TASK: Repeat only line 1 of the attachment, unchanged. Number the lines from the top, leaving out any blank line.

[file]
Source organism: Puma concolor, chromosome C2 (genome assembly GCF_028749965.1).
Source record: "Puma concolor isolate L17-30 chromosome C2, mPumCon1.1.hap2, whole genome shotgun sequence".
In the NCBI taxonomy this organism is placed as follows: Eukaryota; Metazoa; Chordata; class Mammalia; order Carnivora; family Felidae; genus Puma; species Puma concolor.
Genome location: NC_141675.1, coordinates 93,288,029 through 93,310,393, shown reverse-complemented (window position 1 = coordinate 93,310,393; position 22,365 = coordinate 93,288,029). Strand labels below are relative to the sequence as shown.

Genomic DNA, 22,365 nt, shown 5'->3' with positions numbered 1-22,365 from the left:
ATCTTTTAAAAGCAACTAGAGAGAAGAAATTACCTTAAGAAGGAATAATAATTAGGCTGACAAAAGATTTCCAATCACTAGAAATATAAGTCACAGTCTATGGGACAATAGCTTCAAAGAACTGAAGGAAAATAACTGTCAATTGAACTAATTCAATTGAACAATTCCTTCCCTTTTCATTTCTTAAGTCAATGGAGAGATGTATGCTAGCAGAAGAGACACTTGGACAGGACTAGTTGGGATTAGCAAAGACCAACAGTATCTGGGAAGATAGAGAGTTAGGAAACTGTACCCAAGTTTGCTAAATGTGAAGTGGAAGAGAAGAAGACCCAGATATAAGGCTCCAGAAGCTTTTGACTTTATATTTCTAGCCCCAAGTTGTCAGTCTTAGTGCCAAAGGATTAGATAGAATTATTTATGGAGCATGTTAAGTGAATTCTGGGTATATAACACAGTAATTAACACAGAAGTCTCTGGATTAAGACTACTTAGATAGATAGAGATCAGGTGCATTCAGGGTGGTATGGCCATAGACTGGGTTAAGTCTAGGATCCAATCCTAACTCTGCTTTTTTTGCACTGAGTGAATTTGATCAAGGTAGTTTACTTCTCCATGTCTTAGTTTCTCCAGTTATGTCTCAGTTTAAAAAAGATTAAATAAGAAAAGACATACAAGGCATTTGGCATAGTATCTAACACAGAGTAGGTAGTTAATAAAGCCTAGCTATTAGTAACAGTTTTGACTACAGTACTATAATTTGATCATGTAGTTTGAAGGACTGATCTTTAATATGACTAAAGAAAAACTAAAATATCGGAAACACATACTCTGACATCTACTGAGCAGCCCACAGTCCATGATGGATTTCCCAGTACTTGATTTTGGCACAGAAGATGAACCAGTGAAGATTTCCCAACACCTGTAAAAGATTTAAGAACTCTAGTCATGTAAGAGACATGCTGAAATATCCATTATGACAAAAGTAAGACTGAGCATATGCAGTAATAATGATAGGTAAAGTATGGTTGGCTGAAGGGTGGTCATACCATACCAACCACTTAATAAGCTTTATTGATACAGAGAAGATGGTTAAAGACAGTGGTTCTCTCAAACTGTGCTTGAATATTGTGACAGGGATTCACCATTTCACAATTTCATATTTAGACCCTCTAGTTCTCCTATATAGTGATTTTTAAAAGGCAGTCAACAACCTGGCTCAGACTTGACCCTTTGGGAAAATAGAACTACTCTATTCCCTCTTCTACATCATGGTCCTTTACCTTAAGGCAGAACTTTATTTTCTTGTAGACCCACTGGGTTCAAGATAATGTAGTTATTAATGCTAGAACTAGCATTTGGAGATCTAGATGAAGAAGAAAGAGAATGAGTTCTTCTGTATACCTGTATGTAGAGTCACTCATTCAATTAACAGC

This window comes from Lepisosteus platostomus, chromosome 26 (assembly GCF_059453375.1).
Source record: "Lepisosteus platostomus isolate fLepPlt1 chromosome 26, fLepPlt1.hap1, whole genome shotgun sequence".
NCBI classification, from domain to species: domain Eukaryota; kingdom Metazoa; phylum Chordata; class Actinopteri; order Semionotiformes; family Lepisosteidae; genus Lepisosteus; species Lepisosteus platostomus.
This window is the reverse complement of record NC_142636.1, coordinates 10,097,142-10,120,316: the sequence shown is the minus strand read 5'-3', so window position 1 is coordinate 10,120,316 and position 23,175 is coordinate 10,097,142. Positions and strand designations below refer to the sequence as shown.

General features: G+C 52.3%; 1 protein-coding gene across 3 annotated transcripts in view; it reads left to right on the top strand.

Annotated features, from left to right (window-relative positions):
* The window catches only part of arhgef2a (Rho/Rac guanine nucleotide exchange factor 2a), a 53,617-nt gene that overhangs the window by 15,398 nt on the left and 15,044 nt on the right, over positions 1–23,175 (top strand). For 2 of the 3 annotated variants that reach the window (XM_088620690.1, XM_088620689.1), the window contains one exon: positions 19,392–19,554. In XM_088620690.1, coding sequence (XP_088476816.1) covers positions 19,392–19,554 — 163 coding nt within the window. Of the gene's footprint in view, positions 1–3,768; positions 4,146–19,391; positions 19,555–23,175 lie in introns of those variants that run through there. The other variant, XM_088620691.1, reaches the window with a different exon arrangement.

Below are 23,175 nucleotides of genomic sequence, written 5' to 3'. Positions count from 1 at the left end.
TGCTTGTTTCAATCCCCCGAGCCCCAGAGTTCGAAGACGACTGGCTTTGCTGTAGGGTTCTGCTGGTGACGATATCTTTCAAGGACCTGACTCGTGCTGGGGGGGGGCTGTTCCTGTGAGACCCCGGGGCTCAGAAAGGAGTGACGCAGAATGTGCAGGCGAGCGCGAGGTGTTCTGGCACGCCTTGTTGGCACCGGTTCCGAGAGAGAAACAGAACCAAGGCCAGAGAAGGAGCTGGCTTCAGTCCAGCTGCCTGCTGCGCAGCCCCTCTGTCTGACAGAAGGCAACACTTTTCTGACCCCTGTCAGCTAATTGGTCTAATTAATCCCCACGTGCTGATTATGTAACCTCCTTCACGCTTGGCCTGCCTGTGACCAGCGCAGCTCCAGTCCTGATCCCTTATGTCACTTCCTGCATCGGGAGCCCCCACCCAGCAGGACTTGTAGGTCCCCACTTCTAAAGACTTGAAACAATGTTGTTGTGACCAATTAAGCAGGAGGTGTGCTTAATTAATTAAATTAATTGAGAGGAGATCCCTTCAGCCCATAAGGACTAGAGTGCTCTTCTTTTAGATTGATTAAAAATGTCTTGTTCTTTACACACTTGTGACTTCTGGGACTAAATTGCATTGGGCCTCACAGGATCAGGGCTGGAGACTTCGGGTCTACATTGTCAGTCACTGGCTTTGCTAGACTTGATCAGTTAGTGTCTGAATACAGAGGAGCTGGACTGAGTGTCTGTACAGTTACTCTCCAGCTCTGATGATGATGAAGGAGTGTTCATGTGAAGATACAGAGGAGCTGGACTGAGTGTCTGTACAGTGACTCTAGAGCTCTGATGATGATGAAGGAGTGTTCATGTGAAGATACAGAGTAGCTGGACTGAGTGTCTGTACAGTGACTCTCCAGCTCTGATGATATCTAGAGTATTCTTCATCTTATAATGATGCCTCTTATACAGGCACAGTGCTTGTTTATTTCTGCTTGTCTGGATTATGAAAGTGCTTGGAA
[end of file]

Source organism: Puma concolor, chromosome C2 (genome assembly GCF_028749965.1).